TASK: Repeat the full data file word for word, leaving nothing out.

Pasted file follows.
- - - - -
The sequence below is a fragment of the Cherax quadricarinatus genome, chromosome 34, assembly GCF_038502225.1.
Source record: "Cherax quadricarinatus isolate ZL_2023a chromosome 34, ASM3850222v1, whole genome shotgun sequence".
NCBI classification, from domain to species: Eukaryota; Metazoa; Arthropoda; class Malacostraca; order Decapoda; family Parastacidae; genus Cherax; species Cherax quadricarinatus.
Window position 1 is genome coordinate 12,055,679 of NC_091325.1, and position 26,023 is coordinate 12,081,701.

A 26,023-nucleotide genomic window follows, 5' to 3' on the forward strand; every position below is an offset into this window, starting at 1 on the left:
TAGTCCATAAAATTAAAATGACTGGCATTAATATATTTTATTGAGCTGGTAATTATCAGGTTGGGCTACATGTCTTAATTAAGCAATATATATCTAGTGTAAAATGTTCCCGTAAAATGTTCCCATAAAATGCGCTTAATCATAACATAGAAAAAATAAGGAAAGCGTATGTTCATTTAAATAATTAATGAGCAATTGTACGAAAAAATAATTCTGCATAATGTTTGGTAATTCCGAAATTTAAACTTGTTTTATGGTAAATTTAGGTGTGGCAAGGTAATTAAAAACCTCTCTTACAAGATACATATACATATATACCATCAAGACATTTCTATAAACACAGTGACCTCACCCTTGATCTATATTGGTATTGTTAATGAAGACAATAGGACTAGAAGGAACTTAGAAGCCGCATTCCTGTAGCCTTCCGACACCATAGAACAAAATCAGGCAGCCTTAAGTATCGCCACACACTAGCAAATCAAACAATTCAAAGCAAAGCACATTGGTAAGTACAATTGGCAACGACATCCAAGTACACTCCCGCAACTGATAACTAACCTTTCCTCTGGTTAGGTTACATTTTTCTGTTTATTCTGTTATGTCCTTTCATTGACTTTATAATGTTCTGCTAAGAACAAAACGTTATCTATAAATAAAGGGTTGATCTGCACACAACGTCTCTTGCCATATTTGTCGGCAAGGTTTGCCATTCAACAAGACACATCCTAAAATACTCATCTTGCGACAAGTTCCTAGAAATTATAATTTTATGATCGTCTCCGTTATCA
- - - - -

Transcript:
The sequence below is a fragment of the Cherax quadricarinatus genome, chromosome 34, assembly GCF_038502225.1.
Source record: "Cherax quadricarinatus isolate ZL_2023a chromosome 34, ASM3850222v1, whole genome shotgun sequence".
NCBI classification, from domain to species: Eukaryota; Metazoa; Arthropoda; class Malacostraca; order Decapoda; family Parastacidae; genus Cherax; species Cherax quadricarinatus.
Window position 1 is genome coordinate 12,055,679 of NC_091325.1, and position 26,023 is coordinate 12,081,701.

A 26,023-nucleotide genomic window follows, 5' to 3' on the forward strand; every position below is an offset into this window, starting at 1 on the left:
TAGTCCATAAAATTAAAATGACTGGCATTAATATATTTTATTGAGCTGGTAATTATCAGGTTGGGCTACATGTCTTAATTAAGCAATATATATCTAGTGTAAAATGTTCCCGTAAAATGTTCCCATAAAATGCGCTTAATCATAACATAGAAAAAATAAGGAAAGCGTATGTTCATTTAAATAATTAATGAGCAATTGTACGAAAAAATAATTCTGCATAATGTTTGGTAATTCCGAAATTTAAACTTGTTTTATGGTAAATTTAGGTGTGGCAAGGTAATTAAAAACCTCTCTTACAAGATACATATACATATATACCATCAAGACATTTCTATAAACACAGTGACCTCACCCTTGATCTATATTGGTATTGTTAATGAAGACAATAGGACTAGAAGGAACTTAGAAGCCGCATTCCTGTAGCCTTCCGACACCATAGAACAAAATCAGGCAGCCTTAAGTATCGCCACACACTAGCAAATCAAACAATTCAAAGCAAAGCACATTGGTAAGTACAATTGGCAACGACATCCAAGTACACTCCCGCAACTGATAACTAACCTTTCCTCTGGTTAGGTTACATTTTTCTGTTTATTCTGTTATGTCCTTTCATTGACTTTATAATGTTCTGCTAAGAACAAAACGTTATCTATAAATAAAGGGTTGATCTGCACACAACGTCTCTTGCCATATTTGTCGGCAAGGTTTGCCATTCAACAAGACACATCCTAAAATACTCATCTTGCGACAAGTTCCTAGAAATTATAATTTTATGATCGTCTCCGTTATCA